With Mary thinking about medical school, I've been paying more attention to articles on medical economics and related issues. The WSJ had another front page article on the subject today. Among other things, the point is made that physicians whose specialities call for running patients through high-tech tests make a lot more money than physicians whose specialty requires them to spend time talking to the patient in order to pick up clues as to what is wrong with them.
This reminds me of a recent experience involving a young college student in our church. She came back from a mission trip to Haiti last Christmas with stomach problems. Everyone at church immediately thought she picked up something from the food or water there. But her university is in Orlando and so she went to physicians there, mainly GI doctors who put who through a number of tests, including an endoscopy. The main GI doctor, who was supposed to be a premier physician, dismissed any relationship to the Haiti trip. Finally, she came back down and saw an infectious disease physician at the UM med school who specializes in tropic diseases. He asked her a few questions and hardly examined her otherwise. He immediately identified the bacterium and prescribed the medicine. She's now fine - more than three months later and at a huge cost in money and time. My guess is that the GI physicians in Orlando make a good deal more than our infectious disease physician in Miami.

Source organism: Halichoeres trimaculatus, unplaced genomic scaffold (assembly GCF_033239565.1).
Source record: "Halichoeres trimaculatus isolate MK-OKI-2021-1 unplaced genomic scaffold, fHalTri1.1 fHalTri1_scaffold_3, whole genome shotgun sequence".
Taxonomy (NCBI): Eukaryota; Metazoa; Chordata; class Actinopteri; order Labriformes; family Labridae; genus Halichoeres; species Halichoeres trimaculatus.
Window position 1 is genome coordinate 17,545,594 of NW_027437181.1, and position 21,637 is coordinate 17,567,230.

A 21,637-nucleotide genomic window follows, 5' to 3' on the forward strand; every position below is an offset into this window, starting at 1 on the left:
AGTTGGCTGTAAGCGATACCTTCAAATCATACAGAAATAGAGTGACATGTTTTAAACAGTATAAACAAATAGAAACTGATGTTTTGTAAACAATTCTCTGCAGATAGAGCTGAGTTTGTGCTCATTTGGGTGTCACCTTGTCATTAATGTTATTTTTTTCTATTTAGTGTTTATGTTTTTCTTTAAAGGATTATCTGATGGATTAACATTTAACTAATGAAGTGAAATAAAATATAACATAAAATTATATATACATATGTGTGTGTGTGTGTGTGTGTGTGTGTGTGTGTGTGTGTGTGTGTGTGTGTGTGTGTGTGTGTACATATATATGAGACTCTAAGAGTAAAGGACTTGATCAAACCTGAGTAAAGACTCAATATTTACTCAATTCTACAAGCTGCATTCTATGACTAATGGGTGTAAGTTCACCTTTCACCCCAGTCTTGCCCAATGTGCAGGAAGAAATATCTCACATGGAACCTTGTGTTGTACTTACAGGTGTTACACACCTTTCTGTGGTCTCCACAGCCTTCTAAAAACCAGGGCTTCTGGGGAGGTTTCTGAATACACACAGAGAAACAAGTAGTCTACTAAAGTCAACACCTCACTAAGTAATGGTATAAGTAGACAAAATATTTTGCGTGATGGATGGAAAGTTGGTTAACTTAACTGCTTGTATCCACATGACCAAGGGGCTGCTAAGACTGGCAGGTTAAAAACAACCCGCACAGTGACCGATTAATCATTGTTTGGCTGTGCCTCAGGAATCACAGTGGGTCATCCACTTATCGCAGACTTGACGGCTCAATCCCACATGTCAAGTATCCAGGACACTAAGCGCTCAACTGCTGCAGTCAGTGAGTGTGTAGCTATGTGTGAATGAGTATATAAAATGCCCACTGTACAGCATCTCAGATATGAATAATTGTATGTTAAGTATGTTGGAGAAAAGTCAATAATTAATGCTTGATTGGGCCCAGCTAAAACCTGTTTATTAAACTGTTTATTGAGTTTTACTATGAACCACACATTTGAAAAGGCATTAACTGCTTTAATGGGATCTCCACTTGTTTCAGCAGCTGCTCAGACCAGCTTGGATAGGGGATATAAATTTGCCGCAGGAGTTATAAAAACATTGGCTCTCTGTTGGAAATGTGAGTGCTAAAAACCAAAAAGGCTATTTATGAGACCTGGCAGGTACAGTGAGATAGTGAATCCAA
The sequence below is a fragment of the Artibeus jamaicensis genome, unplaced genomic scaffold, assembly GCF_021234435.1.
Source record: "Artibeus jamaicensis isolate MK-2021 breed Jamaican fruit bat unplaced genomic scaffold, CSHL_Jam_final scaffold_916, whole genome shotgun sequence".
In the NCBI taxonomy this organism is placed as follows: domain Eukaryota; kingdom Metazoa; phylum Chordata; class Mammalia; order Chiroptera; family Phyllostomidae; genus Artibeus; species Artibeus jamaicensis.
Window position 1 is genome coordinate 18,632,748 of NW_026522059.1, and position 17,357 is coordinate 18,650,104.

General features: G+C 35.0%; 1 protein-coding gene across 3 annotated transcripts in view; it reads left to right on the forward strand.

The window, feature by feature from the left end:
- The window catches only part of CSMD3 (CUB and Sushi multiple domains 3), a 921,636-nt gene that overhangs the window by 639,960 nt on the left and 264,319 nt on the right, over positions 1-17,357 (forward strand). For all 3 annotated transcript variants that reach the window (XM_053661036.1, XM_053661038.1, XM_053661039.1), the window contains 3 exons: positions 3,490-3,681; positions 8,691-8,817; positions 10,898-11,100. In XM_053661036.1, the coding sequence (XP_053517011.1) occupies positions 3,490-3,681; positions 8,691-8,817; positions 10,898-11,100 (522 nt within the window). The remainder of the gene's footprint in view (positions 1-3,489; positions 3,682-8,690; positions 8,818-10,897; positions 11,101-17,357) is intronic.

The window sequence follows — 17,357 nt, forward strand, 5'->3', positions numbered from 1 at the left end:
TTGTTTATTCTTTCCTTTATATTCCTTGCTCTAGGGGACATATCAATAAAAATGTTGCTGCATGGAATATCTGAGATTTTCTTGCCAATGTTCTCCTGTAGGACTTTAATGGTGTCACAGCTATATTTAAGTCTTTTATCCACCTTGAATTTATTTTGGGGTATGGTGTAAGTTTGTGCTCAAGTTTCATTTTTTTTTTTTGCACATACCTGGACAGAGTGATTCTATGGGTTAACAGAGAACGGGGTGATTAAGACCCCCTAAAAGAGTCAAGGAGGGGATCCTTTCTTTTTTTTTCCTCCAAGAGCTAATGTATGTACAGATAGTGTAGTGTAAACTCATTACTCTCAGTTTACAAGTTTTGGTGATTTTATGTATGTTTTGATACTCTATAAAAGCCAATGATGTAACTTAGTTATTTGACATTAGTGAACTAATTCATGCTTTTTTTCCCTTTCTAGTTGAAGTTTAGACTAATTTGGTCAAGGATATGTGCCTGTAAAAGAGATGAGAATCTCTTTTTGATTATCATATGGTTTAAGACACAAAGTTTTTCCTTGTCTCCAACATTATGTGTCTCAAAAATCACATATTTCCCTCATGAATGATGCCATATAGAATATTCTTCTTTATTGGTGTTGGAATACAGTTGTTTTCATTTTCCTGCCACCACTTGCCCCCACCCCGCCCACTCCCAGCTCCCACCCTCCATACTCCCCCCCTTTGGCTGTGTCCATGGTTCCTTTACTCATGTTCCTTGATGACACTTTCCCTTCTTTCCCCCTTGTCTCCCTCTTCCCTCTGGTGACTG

So what do we do about that? How about asking our government to deal with that problem? Now there's an idea. (Actually, the government already has a great deal to do with the problem.)
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